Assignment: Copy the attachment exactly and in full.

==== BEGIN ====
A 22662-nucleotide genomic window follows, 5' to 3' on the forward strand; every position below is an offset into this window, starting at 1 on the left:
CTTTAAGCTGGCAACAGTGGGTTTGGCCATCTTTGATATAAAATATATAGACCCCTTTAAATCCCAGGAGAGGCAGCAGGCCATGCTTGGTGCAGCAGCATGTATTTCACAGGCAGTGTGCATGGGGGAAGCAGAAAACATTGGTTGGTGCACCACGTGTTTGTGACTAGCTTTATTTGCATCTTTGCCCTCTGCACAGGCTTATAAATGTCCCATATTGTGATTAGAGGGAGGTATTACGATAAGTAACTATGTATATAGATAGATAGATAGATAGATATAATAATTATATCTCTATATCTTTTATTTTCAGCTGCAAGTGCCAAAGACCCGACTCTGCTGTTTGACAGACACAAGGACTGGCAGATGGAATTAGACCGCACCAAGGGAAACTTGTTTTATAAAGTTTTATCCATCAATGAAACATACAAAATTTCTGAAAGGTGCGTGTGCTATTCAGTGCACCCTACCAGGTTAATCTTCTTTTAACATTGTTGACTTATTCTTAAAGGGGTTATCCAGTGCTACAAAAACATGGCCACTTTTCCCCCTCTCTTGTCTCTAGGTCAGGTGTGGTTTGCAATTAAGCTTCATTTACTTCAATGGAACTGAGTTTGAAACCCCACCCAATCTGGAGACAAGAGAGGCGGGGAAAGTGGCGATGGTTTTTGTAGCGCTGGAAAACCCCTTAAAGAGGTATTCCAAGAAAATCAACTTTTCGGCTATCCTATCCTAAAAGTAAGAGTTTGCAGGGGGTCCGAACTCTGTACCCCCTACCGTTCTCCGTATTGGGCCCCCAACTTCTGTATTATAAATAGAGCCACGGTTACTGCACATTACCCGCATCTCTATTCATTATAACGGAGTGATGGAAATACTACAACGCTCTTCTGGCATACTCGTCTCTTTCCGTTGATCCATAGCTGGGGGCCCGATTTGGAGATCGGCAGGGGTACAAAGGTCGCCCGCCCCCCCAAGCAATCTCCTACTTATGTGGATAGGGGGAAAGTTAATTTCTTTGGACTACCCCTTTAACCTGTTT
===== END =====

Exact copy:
A 22662-nucleotide genomic window follows, 5' to 3' on the forward strand; every position below is an offset into this window, starting at 1 on the left:
CTTTAAGCTGGCAACAGTGGGTTTGGCCATCTTTGATATAAAATATATAGACCCCTTTAAATCCCAGGAGAGGCAGCAGGCCATGCTTGGTGCAGCAGCATGTATTTCACAGGCAGTGTGCATGGGGGAAGCAGAAAACATTGGTTGGTGCACCACGTGTTTGTGACTAGCTTTATTTGCATCTTTGCCCTCTGCACAGGCTTATAAATGTCCCATATTGTGATTAGAGGGAGGTATTACGATAAGTAACTATGTATATAGATAGATAGATAGATAGATATAATAATTATATCTCTATATCTTTTATTTTCAGCTGCAAGTGCCAAAGACCCGACTCTGCTGTTTGACAGACACAAGGACTGGCAGATGGAATTAGACCGCACCAAGGGAAACTTGTTTTATAAAGTTTTATCCATCAATGAAACATACAAAATTTCTGAAAGGTGCGTGTGCTATTCAGTGCACCCTACCAGGTTAATCTTCTTTTAACATTGTTGACTTATTCTTAAAGGGGTTATCCAGTGCTACAAAAACATGGCCACTTTTCCCCCTCTCTTGTCTCTAGGTCAGGTGTGGTTTGCAATTAAGCTTCATTTACTTCAATGGAACTGAGTTTGAAACCCCACCCAATCTGGAGACAAGAGAGGCGGGGAAAGTGGCGATGGTTTTTGTAGCGCTGGAAAACCCCTTAAAGAGGTATTCCAAGAAAATCAACTTTTCGGCTATCCTATCCTAAAAGTAAGAGTTTGCAGGGGGTCCGAACTCTGTACCCCCTACCGTTCTCCGTATTGGGCCCCCAACTTCTGTATTATAAATAGAGCCACGGTTACTGCACATTACCCGCATCTCTATTCATTATAACGGAGTGATGGAAATACTACAACGCTCTTCTGGCATACTCGTCTCTTTCCGTTGATCCATAGCTGGGGGCCCGATTTGGAGATCGGCAGGGGTACAAAGGTCGCCCGCCCCCCCAAGCAATCTCCTACTTATGTGGATAGGGGGAAAGTTAATTTCTTTGGACTACCCCTTTAACCTGTTT